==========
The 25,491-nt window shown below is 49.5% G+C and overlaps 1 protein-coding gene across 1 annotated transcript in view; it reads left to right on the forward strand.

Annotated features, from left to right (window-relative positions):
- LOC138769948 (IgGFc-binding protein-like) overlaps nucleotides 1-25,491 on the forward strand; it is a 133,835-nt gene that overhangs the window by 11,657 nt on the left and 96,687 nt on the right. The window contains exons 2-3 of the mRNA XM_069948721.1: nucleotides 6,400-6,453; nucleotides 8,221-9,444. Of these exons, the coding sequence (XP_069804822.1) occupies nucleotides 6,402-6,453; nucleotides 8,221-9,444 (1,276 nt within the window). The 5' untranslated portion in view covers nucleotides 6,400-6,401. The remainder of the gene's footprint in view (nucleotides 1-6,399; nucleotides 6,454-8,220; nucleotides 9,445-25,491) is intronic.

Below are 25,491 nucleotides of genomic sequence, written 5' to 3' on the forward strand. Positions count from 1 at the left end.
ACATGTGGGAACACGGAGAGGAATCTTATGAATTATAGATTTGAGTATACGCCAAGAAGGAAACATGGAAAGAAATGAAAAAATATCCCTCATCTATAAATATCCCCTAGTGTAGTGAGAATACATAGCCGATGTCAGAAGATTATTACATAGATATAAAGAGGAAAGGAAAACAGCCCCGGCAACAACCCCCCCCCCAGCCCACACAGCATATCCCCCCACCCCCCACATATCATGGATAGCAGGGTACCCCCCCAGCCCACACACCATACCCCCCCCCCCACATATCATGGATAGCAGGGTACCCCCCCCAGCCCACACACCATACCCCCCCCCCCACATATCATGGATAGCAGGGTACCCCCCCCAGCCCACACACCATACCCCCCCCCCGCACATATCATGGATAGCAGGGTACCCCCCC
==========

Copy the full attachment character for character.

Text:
The 25,491-nt window shown below is 49.5% G+C and overlaps 1 protein-coding gene across 1 annotated transcript in view; it reads left to right on the forward strand.

Annotated features, from left to right (window-relative positions):
- LOC138769948 (IgGFc-binding protein-like) overlaps nucleotides 1-25,491 on the forward strand; it is a 133,835-nt gene that overhangs the window by 11,657 nt on the left and 96,687 nt on the right. The window contains exons 2-3 of the mRNA XM_069948721.1: nucleotides 6,400-6,453; nucleotides 8,221-9,444. Of these exons, the coding sequence (XP_069804822.1) occupies nucleotides 6,402-6,453; nucleotides 8,221-9,444 (1,276 nt within the window). The 5' untranslated portion in view covers nucleotides 6,400-6,401. The remainder of the gene's footprint in view (nucleotides 1-6,399; nucleotides 6,454-8,220; nucleotides 9,445-25,491) is intronic.

Below are 25,491 nucleotides of genomic sequence, written 5' to 3' on the forward strand. Positions count from 1 at the left end.
ACATGTGGGAACACGGAGAGGAATCTTATGAATTATAGATTTGAGTATACGCCAAGAAGGAAACATGGAAAGAAATGAAAAAATATCCCTCATCTATAAATATCCCCTAGTGTAGTGAGAATACATAGCCGATGTCAGAAGATTATTACATAGATATAAAGAGGAAAGGAAAACAGCCCCGGCAACAACCCCCCCCCCAGCCCACACAGCATATCCCCCCACCCCCCACATATCATGGATAGCAGGGTACCCCCCCAGCCCACACACCATACCCCCCCCCCCACATATCATGGATAGCAGGGTACCCCCCCCAGCCCACACACCATACCCCCCCCCCCACATATCATGGATAGCAGGGTACCCCCCCCAGCCCACACACCATACCCCCCCCCCGCACATATCATGGATAGCAGGGTACCCCCCC